His fentence being pafled, he was call into Newgate j
whence he difpatched a petitionary appeal to the lords, the
time appointed for his execution being the Thurfday following ;
but with great difficulty he got a reprieve for fourteen days,
after that, a prolongation for a taither heating. In this

X a condition



L f ESTRANGE.

condition of expectation he lay almofl four years a prisoner,
with only an order between him and the gallows ; publifhing,
in the mean time, " An Appeal from the Court-martial to the
Parliament :" but, about the time of the Kentiih infurrection,
in 1648, he flipt out of the prifon, with the keeper's privity,
and went into Kent. He retired into the houfe of Mr.
Hales> a young gentleman, heir to a great eftate in that
county, and fpirited him to undertake an infurrection ; which
niifcarrying, L'Efirange with much difficulty got beyond fea.
Here he continued till 1653 ; when, upon the long parlia-
ment's being outed by Cromwell, he returned into England,
and prefently difpatched a paper to the council at Whitehall
to this effect ; " that, finding himfelf within the act of in-
demnity, he thought it convenient to give them notices of his
return." Soon after this notice, he was fummoned to that
board, which he attended ; and from this time matters began
to look a little in his favour. Being told by one of the com-
miffioners, that his cafe was not comprehended in the act of
indemnity, he concluded his beft courfe would be to fpeak to
Cromwell himfelf, as he did at Jail in the Cockpit [oj ; and,
fhortly after, he received his difcharge by the following order,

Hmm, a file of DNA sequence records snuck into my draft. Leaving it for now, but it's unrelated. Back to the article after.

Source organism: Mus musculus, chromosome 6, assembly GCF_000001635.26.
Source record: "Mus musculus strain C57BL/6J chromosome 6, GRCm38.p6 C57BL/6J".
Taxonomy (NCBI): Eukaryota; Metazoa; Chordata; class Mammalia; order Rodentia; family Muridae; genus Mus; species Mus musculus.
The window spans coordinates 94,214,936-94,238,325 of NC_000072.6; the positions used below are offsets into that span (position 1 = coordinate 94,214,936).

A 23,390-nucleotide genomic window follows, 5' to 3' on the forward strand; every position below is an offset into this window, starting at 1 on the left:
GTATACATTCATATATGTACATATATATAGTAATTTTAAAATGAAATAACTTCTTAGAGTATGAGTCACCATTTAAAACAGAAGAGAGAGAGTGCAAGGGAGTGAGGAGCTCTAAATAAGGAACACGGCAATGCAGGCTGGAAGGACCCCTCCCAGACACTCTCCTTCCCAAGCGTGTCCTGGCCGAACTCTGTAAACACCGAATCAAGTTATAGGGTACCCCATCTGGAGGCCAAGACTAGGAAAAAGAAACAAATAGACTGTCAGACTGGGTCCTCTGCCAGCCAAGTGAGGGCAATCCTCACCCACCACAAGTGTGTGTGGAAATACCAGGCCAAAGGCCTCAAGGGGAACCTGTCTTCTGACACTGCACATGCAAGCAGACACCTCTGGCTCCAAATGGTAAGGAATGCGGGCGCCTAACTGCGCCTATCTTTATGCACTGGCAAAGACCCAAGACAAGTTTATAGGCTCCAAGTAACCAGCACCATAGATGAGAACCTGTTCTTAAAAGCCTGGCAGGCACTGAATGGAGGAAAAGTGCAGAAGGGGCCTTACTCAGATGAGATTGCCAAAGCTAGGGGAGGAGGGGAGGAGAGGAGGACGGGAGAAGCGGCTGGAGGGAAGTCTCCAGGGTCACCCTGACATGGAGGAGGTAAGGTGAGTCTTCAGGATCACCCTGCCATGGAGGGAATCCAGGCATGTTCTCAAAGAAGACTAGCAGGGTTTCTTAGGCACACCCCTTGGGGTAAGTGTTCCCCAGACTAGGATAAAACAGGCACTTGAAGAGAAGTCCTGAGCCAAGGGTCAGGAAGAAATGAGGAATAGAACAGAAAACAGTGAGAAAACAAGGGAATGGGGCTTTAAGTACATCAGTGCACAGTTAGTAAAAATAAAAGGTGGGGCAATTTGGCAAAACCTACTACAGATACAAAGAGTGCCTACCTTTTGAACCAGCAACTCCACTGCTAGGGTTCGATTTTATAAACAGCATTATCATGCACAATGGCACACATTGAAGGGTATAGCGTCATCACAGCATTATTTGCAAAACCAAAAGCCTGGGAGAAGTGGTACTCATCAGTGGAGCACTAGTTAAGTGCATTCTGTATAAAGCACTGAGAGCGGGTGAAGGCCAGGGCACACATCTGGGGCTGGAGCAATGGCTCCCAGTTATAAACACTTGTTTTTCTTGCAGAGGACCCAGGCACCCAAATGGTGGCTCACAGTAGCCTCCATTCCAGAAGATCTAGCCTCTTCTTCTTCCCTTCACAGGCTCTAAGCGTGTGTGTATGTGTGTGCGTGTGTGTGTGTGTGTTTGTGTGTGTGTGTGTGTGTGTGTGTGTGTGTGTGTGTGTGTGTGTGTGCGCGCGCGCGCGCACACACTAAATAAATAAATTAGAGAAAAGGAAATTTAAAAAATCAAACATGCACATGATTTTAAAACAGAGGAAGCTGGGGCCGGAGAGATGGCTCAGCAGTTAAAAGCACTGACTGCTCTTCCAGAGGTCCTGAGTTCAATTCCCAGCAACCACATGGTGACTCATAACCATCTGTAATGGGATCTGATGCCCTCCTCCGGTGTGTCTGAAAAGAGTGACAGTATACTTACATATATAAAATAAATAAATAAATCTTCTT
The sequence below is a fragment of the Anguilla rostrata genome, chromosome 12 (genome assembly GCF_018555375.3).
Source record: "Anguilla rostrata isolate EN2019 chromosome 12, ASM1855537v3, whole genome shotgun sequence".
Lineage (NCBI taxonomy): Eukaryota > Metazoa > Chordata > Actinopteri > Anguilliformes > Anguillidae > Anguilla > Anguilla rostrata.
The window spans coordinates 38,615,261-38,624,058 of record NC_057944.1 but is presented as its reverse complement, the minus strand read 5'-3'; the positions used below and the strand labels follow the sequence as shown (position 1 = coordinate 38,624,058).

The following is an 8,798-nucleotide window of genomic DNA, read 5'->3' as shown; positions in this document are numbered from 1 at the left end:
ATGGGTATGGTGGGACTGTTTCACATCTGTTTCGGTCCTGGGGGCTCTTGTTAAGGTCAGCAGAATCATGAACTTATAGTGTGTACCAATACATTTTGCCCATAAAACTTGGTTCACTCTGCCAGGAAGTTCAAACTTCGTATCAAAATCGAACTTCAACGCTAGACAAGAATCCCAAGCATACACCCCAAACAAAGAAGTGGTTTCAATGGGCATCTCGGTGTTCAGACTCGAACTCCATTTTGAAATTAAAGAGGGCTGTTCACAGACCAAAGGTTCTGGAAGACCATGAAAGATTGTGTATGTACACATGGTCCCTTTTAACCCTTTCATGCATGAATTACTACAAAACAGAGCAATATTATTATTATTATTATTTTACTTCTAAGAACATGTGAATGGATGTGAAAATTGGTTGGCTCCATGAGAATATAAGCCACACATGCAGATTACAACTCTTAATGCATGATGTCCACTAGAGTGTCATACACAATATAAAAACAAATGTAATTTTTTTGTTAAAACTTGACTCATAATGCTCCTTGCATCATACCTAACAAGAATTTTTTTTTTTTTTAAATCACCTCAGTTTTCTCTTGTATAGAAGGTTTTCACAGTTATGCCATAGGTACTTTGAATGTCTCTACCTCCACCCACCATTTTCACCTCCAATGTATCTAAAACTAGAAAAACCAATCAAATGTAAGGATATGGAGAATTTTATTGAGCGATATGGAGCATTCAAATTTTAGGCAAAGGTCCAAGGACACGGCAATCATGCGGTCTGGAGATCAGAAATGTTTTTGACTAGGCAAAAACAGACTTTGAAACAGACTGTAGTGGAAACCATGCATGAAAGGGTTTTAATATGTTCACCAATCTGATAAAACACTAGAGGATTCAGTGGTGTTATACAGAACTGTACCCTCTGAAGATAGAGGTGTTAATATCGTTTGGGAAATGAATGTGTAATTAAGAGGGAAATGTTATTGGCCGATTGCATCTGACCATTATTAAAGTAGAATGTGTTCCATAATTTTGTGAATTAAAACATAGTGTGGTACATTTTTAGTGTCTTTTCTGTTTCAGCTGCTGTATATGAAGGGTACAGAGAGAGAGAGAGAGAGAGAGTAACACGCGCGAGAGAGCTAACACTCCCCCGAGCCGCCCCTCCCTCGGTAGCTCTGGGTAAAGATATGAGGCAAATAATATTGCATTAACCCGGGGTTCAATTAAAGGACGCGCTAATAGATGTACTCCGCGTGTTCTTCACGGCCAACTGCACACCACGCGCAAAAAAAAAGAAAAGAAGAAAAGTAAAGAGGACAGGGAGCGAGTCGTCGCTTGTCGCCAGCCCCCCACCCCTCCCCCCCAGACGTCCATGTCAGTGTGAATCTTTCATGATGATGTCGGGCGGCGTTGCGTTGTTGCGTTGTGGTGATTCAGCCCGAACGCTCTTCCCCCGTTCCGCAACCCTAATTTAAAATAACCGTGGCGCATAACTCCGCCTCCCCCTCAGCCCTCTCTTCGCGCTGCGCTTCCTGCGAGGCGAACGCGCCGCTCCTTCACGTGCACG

dated October 31, 1653: "Ordered, that Mr. Roger L'Ef-
trange be difmiiTed from his farther attendance upon the
council, he giving in two thoufand pounds fecurity to appear
when he (hall be fummoned fo to do, and to act nothing
prejudicial to the commonwealth. Ex. John Thurloe, fecre-
farf.'?

This appearance at the court of Cromwell was much ob-
jected to him, after the reiteration, by fome of the cavaliers ;
who, haying heard of his once playing in a concert where the
ufurper was prefent, nick-named him " Oliver's Fidler." He
was charged alfo with having bribed fome of the protector's
people, but utterly difavows it ; averring, he never fpoke to
Thurloe but once in his life about his difcharge; and that,
though during the dependency of that affair he might well be
feen at Whitehall, yet he never fpoke to Cromwell on any
other bufmefs,. or had the leaft commerce of any kind with
l\\m. After His difcharge, to the refloration, he feems to have
lived free from any difhirbance from the then governing powers ;
and was taken little notice of by Charles If. or his miniftry,
on that prince's recovering his throne. This ufage was
greatly refented by him, as is evident from his warm expoftu-
|ation to the earl of Clarendon, in the dedication to that mi-

[<jj Cromwell then talked to him peaceable intentions ;" and adding, that

<of th'e reftlefihefs of bis party; telling * f rigour was not at all his inclination, but

|iim, " that they would do well to give that he was but one man, and could do

teftimony of fheir quiet and little by himfelfo"

nifler



L> E S T R A N G E. 309



niilcr of his "Memento," publifhed in 1662 ; where he joins
himfelf with other negle6led cavaliers, who had fuftered
for their attachment to the royal family during the civil wars
and the fucceeding ufurpation. In fetting forth their com-
plaints, he made ufc of the prefs : but his writings feem to
have produced no great effe6t to himfelf then, though after-
wards he was made licenfef of the piefs , a profitable p0ft,